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Activists 'Walk for Weed' to promote Wyoming legalization

Activists 'Walk for Weed' to promote Wyoming legalization

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CHEYENNE – Armed with signs that exclaimed “legalize, not legal lies” and “turning a red state green in 2016,” about 50 people marched for marijuana legalization here this morning.

The "Walk for Weed" began at the Union Pacific Depot and ended at the Wyoming Capitol, where activists circled the building as Gov. Matt Mead delivered his State of the State address inside. Wyoming NORML organized the walk to raise awareness of an initiative it is trying to get on the 2016 ballot that would legalize cannabis for medical and recreational purposes.

“We want the Legislature to know there are people all over Wyoming who are interested in legalizing cannabis in all forms,” said Chris Christian, a Jackson resident who is executive director of Wyoming NORML.

Rep. Jim Byrd, R-Cheyenne, has a bill that would decriminalize up to an ounce of marijuana. Christian supports the measure. But she also wants to legalize pot.

“We’re so tired of being put away for something that should be legal,” she said. “It’s a medicine. It’s a relaxer.”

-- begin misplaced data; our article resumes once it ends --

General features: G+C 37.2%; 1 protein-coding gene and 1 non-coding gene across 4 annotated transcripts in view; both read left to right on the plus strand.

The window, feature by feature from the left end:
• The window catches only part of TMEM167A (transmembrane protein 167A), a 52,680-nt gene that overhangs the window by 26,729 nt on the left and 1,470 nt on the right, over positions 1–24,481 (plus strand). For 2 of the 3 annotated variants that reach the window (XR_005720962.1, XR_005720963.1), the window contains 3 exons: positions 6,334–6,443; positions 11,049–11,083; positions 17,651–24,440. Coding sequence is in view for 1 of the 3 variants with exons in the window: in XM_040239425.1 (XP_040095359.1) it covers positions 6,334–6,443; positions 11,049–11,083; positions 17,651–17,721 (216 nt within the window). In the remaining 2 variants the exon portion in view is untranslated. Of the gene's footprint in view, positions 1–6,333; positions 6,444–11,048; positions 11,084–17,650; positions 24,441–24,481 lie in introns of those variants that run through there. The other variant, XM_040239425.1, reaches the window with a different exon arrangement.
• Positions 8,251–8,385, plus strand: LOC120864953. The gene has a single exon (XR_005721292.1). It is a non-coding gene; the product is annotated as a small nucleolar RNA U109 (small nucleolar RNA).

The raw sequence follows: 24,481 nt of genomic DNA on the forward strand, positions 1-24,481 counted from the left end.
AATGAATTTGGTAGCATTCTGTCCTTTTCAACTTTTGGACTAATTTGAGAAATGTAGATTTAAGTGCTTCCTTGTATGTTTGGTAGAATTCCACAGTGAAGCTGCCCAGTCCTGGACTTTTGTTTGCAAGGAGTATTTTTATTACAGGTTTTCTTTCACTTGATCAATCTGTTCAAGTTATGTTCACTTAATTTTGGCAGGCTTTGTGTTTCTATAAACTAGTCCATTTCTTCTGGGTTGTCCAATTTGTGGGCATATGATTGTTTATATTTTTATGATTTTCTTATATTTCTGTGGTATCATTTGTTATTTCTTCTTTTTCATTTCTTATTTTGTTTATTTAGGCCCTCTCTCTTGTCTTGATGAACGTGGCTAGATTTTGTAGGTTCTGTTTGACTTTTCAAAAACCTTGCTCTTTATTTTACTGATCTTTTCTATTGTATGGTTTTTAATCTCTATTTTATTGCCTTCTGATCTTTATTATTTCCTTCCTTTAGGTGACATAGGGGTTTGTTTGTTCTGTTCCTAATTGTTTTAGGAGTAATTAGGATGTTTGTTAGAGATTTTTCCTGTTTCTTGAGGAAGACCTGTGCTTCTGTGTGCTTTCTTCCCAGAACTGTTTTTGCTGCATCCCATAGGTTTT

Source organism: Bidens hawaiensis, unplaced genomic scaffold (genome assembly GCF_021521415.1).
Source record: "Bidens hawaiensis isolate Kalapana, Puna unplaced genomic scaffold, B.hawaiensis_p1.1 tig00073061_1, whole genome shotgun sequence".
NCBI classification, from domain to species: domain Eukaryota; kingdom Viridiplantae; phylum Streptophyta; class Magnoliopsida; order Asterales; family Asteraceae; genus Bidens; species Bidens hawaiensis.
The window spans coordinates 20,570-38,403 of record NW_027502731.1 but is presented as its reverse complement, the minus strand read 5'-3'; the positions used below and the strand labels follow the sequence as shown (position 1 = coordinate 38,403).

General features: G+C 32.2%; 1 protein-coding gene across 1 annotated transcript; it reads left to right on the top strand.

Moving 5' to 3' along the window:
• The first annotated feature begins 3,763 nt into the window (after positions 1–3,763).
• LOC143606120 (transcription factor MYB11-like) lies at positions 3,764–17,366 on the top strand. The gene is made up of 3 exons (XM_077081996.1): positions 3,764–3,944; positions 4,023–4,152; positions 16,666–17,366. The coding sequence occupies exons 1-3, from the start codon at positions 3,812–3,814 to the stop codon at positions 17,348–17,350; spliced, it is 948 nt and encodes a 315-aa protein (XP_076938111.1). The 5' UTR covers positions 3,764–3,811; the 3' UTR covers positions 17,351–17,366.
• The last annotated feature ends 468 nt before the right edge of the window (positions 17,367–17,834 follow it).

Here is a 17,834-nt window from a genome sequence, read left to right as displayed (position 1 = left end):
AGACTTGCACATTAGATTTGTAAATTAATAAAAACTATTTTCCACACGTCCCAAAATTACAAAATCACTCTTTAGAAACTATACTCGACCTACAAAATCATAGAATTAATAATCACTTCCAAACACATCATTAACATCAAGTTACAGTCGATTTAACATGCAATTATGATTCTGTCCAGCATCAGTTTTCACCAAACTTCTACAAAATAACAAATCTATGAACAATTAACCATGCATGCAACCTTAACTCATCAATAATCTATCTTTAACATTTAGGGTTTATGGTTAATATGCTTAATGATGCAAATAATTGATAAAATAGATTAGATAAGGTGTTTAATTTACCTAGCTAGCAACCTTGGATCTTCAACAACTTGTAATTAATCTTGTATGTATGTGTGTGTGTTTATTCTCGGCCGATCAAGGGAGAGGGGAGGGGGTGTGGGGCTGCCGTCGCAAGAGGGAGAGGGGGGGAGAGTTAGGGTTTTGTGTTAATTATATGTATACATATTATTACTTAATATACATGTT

The activists marched up Capitol Avenue, flanked by officers in patrol vehicles. Police also closed down each cross street, as activists chanted, “Make brownies not war!” “Smell is not a probable cause!” And, “Free the weed!”

Sis Morgan and Pam Revell-Wright traveled 100 miles from Guernsey for the march. Both have medical conditions that they believe would be relieved if they could use marijuana. They described using medications from Vicodin to Ambien to Celebrex. Morgan has to get her liver tested every three months because of potential damage from her medication, she said.

They believe marijuana could replace all of their pills. They have traveled to Colorado and tried marijuana. Both said they felt relief.

“I’ve only experimented with it to see if it helps,” said Revell-Wright, who suffers from arthritis and has had infusions in her spine. “I don’t want to break the law.”

Check back for more on this story.

Reach state reporter Laura Hancock at 307-266-0581 or at Follow her on Twitter: @laurahancock.


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